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The 8 Best Physical Therapy Methods Explained

From breaks to bruises to bursitis, physical therapists have a special knack for assessing the human body and helping restore it back to optimal performance. Armed with cutting edge equipment and a huge background of knowledge, PTs can help diagnose and treat many common ailments and movement disorders. But despite having a slew of cool toys (laser therapy anyone?), their most useful tool for treatment may be their hands.

Manual Therapy

Best for: Any injury

This hands-on approach separates physical therapists from other health practitioners. Although manual therapy may refer to many things, therapists usually employ common tactics like stretching, massage, and hands-on strengthening exercises to reeducate the body into proper movement and mechanics. “Manual therapy is a prime method to removing movement restrictions and helping patients move better,” according to Dr. Reinold. He also advises that manual therapy should form the backbone of any treatment plan, not modalities like ice and electric stimulation.

Ice

Best for: Injuries involving inflammation and swelling

Ice can be a major component of injury treatment. By constricting blood vessels after application, ice is an effective way to reduce and even prevent inflammation immediately following an injury. Cold therapy can also leave the joint more mobile and enhance manual therapy. Although it’s difficult to nail down the most effective protocol, applying cold packs to inflamed areas has been shown to significantly reduce swelling in soft tissue injuries .

Heat

Best for: Injuries involving muscular spasms and tightness

Applying heat has been shown to decrease pain and increase mobility after some injuries — mainly those involving soft tissue like muscles, tendons, and ligaments . By making the tissue more pliable, the therapist can better stretch the affected area. Note: Heat is just one tool to help the therapist be more effective, Dr. Reinold says, it shouldn’t be the main focus of a treatment plan.

Ultrasound

Best for: Connective tissue injuries

By using sound waves (undetectable to the human ear) to generate heat deep in the body, ultrasound therapy can help loosen up tissues in preparation for manual therapy or exercise. How it works: Therapists use a wand (unfortunately not the magic kind!) to apply the sound waves directly — and safely — to the skin. Ultrasound has also been shown to increase ligament-healing speed in our furry counterparts (read: rats), though more studies are needed to show whether the same holds true for us .

Low-Level Laser

Best for: Muscular or connective tissue injuries

Laser therapy uses specific wavelengths of light to stimulate healing (well below the skin so you don’t feel a thing). Best-case scenario: The treatment can help reduce inflammation, muscle fatigue, and pain . It can also allow the therapist to move the affected joint around easier with less discomfort.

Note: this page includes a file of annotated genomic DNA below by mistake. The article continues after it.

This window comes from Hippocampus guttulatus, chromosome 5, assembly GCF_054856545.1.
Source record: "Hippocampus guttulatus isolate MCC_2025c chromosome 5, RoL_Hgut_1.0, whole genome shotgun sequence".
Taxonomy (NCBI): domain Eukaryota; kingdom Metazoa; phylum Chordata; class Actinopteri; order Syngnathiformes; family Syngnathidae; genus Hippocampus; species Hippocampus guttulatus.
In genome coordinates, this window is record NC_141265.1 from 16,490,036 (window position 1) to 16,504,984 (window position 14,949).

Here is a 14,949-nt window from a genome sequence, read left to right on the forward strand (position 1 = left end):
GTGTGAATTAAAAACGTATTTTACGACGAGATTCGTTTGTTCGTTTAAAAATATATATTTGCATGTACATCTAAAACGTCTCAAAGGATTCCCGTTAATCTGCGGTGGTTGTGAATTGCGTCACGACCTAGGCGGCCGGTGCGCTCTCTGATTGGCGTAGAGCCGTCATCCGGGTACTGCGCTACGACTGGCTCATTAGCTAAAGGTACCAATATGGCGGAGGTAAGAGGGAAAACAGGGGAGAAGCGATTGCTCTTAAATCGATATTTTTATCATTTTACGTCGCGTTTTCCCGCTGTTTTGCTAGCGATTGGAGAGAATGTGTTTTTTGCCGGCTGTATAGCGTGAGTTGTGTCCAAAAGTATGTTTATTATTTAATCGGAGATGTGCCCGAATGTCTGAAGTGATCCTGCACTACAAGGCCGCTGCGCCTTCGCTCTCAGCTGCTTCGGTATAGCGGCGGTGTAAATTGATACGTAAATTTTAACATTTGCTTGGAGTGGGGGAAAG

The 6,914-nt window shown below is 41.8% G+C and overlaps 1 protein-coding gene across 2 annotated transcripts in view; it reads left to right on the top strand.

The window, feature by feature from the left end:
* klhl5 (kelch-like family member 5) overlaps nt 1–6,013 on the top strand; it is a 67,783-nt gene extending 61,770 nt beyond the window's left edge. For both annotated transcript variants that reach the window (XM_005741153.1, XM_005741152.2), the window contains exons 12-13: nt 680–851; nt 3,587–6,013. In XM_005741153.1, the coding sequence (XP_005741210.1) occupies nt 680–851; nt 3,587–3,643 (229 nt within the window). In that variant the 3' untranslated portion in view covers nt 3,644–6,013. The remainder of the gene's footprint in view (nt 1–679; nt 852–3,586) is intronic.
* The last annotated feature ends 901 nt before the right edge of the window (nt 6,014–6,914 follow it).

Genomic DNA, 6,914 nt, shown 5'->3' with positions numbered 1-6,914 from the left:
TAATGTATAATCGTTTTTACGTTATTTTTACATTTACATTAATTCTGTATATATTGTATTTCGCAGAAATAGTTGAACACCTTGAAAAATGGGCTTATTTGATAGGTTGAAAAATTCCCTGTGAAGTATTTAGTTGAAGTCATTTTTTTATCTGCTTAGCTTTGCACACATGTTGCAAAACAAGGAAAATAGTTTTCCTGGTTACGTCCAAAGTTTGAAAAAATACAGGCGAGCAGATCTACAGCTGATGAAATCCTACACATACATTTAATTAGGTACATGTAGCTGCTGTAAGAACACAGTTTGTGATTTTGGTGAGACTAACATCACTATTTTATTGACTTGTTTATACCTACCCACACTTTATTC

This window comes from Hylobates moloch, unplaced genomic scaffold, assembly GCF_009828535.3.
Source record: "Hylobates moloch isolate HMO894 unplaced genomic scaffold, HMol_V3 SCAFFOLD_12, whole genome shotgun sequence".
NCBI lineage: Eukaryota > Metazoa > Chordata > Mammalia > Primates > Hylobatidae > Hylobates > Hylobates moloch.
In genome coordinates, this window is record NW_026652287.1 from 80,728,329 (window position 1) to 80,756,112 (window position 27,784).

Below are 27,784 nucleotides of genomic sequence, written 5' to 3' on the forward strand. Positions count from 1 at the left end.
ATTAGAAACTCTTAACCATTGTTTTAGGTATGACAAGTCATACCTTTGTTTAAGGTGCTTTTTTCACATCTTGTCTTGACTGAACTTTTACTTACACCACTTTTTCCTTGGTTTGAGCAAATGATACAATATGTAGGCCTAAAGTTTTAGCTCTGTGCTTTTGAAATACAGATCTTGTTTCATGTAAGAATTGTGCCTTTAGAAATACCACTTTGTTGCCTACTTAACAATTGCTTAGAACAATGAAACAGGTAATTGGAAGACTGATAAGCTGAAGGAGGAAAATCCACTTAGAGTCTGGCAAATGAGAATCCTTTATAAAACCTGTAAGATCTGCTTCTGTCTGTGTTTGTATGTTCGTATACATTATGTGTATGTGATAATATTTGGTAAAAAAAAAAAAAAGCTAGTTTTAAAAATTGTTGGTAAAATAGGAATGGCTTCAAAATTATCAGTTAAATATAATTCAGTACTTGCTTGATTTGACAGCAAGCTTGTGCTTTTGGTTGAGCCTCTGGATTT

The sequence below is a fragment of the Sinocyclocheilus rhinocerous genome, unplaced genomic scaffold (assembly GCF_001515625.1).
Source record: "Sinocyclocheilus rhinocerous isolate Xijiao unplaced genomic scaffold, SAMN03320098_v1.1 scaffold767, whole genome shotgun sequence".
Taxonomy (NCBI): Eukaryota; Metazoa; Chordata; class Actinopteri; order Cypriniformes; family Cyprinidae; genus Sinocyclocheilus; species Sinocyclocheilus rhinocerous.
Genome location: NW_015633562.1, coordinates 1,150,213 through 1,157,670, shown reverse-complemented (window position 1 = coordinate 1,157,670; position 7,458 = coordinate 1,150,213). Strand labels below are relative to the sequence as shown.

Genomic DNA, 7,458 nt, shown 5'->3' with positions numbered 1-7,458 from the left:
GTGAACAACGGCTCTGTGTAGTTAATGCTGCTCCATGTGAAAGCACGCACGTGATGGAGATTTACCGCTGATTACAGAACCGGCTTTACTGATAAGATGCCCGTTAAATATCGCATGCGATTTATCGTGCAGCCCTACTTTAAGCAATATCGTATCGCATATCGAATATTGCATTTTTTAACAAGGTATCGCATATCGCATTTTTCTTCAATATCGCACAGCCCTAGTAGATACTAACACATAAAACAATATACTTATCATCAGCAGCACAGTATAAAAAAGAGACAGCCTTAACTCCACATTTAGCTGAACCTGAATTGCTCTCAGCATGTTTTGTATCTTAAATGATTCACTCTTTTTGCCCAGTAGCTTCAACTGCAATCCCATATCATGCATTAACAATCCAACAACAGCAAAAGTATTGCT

Traction

Best for: Disc herniation

When we stand, our spine is consistently bearing our weight making recovery from back pain difficult, Dr. Reinold says. Traction involves separating vertebrae to allow more space for nerves and less compression on disc cartilage. Some research shows that traction can be effective for reducing pain and enhancing quality of life in patients with a herniated lumbar disc . And since it doesn’t involve going under the knife, this can be an effective treatment option for those who can’t afford a long recovery.

Functional Electrical Stimulation

Best for: Restoring muscular strength

It’s electric — no really. Electrical stimulation, also referred to as ESTIM, is a common treatment option to restore muscular function following a traumatic injury. By applying a minor but steady electrical stimulus, therapists can cause contractions from muscles that may otherwise remain dormant. This leads to restoring proper movement and function sooner than relying on exercise alone. While ESTIM can’t restore movement in every case, research shows it can speed recovery following ACL and total knee replacement surgery over the course of a few weeks . Additional research confirms the use of ESTIM as an effective treatment option to restore function in hemiplegic patients (those with one side of the body paralyzed) .

Exercise

Best for: Any injury to stay healthy after treatment

It may sound obvious, but exercise is a go-to strategy to treat and prevent pain. But these aren’t just any old run of the mill exercises — they’re hand-picked to help patients move better by strengthening targeted muscles and addressing any muscular imbalances that may exist, Dr. Babenko says. Also, keep in mind that many injuries can crop up (or recur) from a sedentary and repetitive lifestyle, Dr. Reinold explains. (Think: hunching over the computer or obsessing over that Instagram feed.) By performing any sort regular exercise, those with even the most sedentary day-to-day can avoid common nagging aches and pains.

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